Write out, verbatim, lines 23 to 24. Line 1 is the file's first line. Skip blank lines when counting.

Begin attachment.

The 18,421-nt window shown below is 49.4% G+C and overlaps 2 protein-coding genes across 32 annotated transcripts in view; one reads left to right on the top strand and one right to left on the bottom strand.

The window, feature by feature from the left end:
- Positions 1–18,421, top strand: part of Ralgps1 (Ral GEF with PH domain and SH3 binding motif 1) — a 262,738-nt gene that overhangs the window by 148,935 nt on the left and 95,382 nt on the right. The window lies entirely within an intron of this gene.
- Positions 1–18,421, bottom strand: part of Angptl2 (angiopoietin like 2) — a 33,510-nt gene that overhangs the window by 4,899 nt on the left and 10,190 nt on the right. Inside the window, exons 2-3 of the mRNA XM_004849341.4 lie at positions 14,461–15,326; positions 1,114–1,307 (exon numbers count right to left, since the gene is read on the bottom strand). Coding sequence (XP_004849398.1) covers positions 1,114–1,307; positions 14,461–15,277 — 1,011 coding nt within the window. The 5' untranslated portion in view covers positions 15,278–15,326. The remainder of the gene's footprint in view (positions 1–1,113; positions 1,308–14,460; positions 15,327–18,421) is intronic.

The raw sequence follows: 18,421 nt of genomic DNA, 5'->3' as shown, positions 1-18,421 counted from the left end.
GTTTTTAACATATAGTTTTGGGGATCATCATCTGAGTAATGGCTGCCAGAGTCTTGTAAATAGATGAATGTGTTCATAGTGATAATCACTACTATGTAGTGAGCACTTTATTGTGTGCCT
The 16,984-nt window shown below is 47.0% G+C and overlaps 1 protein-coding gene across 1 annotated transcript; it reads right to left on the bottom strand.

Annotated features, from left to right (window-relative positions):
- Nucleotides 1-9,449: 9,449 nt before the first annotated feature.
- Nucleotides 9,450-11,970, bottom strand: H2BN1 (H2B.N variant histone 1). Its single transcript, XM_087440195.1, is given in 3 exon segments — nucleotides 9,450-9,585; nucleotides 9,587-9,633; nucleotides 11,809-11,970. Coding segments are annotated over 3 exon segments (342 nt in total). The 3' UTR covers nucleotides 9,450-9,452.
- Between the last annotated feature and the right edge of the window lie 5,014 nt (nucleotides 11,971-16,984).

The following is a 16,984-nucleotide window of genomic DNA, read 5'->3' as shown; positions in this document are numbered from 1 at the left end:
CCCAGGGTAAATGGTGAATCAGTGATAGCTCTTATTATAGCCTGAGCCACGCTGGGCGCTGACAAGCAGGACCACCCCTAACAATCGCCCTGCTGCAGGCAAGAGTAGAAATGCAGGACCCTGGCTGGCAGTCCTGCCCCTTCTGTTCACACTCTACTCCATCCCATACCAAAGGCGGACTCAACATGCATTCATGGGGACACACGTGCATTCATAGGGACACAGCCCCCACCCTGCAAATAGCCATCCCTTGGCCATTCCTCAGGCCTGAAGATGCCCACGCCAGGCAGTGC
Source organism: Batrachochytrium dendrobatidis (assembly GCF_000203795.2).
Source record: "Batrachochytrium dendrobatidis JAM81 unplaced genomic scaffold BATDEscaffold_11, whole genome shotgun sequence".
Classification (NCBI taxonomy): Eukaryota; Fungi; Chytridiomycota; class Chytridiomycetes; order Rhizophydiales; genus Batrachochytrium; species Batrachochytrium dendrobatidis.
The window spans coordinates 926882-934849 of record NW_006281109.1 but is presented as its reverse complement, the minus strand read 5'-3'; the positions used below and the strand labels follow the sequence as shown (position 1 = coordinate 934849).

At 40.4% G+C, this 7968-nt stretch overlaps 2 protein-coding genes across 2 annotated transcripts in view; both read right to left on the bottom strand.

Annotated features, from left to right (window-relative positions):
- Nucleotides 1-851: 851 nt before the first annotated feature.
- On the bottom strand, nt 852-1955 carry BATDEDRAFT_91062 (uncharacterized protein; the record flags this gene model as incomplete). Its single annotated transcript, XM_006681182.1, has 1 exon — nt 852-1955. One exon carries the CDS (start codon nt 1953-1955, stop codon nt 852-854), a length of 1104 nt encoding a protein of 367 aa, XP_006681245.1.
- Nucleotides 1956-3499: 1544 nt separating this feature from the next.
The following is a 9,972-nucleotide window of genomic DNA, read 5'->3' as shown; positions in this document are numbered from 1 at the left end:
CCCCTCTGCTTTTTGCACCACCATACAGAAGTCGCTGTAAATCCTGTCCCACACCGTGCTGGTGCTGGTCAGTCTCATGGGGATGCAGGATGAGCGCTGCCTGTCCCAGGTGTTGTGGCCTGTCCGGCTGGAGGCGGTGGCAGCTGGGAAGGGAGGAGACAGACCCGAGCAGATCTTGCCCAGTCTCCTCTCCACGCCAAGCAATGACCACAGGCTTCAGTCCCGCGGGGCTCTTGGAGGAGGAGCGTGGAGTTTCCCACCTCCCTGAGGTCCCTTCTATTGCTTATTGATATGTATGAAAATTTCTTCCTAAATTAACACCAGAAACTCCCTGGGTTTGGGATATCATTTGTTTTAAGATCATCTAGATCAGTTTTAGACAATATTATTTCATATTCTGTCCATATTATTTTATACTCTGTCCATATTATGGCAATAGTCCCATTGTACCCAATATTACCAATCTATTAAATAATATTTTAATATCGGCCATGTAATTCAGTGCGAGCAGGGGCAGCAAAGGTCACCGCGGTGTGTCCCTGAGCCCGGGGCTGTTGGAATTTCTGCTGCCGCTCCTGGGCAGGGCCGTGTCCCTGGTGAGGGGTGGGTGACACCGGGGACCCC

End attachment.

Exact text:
The following is a 9,972-nucleotide window of genomic DNA, read 5'->3' as shown; positions in this document are numbered from 1 at the left end:
CCCCTCTGCTTTTTGCACCACCATACAGAAGTCGCTGTAAATCCTGTCCCACACCGTGCTGGTGCTGGTCAGTCTCATGGGGATGCAGGATGAGCGCTGCCTGTCCCAGGTGTTGTGGCCTGTCCGGCTGGAGGCGGTGGCAGCTGGGAAGGGAGGAGACAGACCCGAGCAGATCTTGCCCAGTCTCCTCTCCACGCCAAGCAATGACCACAGGCTTCAGTCCCGCGGGGCTCTTGGAGGAGGAGCGTGGAGTTTCCCACCTCCCTGAGGTCCCTTCTATTGCTTATTGATATGTATGAAAATTTCTTCCTAAATTAACACCAGAAACTCCCTGGGTTTGGGATATCATTTGTTTTAAGATCATCTAGATCAGTTTTAGACAATATTATTTCATATTCTGTCCATATTATTTTATACTCTGTCCATATTATGGCAATAGTCCCATTGTACCCAATATTACCAATCTATTAAATAATATTTTAATATCGGCCATGTAATTCAGTGCGAGCAGGGGCAGCAAAGGTCACCGCGGTGTGTCCCTGAGCCCGGGGCTGTTGGAATTTCTGCTGCCGCTCCTGGGCAGGGCCGTGTCCCTGGTGAGGGGTGGGTGACACCGGGGACCCC